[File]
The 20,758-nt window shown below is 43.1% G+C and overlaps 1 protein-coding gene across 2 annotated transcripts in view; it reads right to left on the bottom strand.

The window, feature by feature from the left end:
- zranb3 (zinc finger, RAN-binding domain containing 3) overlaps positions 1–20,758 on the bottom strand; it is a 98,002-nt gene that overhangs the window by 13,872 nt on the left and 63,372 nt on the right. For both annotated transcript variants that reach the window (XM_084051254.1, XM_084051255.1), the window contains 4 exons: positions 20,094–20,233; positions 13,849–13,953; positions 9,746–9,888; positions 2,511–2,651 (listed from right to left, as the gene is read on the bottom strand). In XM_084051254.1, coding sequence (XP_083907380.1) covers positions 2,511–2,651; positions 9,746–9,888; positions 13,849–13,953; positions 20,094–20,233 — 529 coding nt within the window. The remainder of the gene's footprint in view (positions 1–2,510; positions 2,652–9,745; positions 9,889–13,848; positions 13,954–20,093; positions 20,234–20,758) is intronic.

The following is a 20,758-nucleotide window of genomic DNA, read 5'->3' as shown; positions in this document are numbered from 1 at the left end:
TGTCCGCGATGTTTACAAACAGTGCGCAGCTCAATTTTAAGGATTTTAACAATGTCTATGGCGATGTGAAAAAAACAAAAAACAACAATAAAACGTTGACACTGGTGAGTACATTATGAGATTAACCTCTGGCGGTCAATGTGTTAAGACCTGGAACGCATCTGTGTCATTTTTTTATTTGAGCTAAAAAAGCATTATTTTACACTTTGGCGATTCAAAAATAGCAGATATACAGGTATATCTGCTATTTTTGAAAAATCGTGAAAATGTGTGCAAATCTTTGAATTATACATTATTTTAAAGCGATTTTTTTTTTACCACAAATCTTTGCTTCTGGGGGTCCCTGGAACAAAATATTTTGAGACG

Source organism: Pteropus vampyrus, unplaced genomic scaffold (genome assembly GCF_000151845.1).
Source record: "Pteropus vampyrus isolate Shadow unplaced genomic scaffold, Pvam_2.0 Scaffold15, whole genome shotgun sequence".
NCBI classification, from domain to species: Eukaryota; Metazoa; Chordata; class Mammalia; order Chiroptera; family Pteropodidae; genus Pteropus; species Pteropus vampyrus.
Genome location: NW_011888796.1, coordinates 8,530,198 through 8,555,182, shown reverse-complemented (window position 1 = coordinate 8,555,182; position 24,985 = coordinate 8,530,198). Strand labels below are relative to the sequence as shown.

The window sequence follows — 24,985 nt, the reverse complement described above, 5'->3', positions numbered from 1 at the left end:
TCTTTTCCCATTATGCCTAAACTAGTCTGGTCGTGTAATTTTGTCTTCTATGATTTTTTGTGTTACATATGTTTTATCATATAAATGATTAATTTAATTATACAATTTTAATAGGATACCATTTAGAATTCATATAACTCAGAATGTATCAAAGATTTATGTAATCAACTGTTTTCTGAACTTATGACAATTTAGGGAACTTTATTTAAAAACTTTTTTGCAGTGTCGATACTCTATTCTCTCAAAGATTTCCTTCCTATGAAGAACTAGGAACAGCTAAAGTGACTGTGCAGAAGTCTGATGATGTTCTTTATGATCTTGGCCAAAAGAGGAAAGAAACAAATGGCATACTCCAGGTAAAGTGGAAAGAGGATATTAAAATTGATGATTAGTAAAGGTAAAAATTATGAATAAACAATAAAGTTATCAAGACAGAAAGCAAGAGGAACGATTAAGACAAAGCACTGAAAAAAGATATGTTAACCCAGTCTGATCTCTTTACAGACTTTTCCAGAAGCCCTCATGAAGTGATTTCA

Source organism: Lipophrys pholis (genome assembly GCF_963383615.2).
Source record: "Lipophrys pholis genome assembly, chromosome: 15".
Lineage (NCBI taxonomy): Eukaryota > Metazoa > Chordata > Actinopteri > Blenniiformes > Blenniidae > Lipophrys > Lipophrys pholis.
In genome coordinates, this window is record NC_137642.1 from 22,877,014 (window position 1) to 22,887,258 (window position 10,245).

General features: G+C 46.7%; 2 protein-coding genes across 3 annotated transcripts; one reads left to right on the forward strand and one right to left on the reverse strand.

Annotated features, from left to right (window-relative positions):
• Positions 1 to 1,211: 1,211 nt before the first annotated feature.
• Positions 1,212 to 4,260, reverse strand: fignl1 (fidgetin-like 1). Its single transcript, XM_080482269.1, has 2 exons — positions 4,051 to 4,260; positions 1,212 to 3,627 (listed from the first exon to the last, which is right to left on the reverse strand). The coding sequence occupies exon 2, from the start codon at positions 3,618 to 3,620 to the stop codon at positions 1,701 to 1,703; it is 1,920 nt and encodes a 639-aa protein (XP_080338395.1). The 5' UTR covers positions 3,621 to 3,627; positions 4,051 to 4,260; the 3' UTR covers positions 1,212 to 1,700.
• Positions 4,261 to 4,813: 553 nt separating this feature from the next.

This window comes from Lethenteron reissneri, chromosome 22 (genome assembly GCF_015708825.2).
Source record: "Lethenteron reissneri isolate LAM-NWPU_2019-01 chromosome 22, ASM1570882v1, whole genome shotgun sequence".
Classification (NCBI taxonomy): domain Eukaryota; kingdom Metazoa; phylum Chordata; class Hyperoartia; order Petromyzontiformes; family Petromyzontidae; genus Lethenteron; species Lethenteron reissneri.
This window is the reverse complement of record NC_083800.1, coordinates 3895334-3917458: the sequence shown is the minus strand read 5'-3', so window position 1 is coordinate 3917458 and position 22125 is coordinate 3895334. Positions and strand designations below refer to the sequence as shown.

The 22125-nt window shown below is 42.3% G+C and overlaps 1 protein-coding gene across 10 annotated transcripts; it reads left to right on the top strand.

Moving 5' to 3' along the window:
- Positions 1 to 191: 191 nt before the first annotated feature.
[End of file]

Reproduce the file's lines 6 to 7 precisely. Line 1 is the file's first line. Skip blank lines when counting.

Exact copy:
Source organism: Pteropus vampyrus, unplaced genomic scaffold (genome assembly GCF_000151845.1).
Source record: "Pteropus vampyrus isolate Shadow unplaced genomic scaffold, Pvam_2.0 Scaffold15, whole genome shotgun sequence".